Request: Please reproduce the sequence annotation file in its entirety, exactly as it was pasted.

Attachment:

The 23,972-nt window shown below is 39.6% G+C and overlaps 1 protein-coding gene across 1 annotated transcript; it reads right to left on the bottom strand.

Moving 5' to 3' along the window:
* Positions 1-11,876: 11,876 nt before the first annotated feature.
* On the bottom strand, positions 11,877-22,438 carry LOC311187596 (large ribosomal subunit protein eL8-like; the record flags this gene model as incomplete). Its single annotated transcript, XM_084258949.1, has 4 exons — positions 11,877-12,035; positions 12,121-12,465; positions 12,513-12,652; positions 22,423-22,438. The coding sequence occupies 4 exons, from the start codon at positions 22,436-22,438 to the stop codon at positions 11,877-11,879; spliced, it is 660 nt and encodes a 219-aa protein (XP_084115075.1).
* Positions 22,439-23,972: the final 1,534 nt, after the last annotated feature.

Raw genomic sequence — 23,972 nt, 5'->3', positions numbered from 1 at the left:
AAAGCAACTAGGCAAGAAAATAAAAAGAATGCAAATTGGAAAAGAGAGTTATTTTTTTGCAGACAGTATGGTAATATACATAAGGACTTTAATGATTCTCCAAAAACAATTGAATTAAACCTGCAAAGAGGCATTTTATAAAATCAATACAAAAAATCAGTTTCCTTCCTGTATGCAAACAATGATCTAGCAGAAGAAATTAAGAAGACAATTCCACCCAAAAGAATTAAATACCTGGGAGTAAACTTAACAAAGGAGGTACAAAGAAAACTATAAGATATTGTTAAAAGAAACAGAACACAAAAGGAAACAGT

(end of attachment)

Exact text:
The 23,972-nt window shown below is 39.6% G+C and overlaps 1 protein-coding gene across 1 annotated transcript; it reads right to left on the bottom strand.

Moving 5' to 3' along the window:
* Positions 1-11,876: 11,876 nt before the first annotated feature.
* On the bottom strand, positions 11,877-22,438 carry LOC311187596 (large ribosomal subunit protein eL8-like; the record flags this gene model as incomplete). Its single annotated transcript, XM_084258949.1, has 4 exons — positions 11,877-12,035; positions 12,121-12,465; positions 12,513-12,652; positions 22,423-22,438. The coding sequence occupies 4 exons, from the start codon at positions 22,436-22,438 to the stop codon at positions 11,877-11,879; spliced, it is 660 nt and encodes a 219-aa protein (XP_084115075.1).
* Positions 22,439-23,972: the final 1,534 nt, after the last annotated feature.

Raw genomic sequence — 23,972 nt, 5'->3', positions numbered from 1 at the left:
AAAGCAACTAGGCAAGAAAATAAAAAGAATGCAAATTGGAAAAGAGAGTTATTTTTTTGCAGACAGTATGGTAATATACATAAGGACTTTAATGATTCTCCAAAAACAATTGAATTAAACCTGCAAAGAGGCATTTTATAAAATCAATACAAAAAATCAGTTTCCTTCCTGTATGCAAACAATGATCTAGCAGAAGAAATTAAGAAGACAATTCCACCCAAAAGAATTAAATACCTGGGAGTAAACTTAACAAAGGAGGTACAAAGAAAACTATAAGATATTGTTAAAAGAAACAGAACACAAAAGGAAACAGT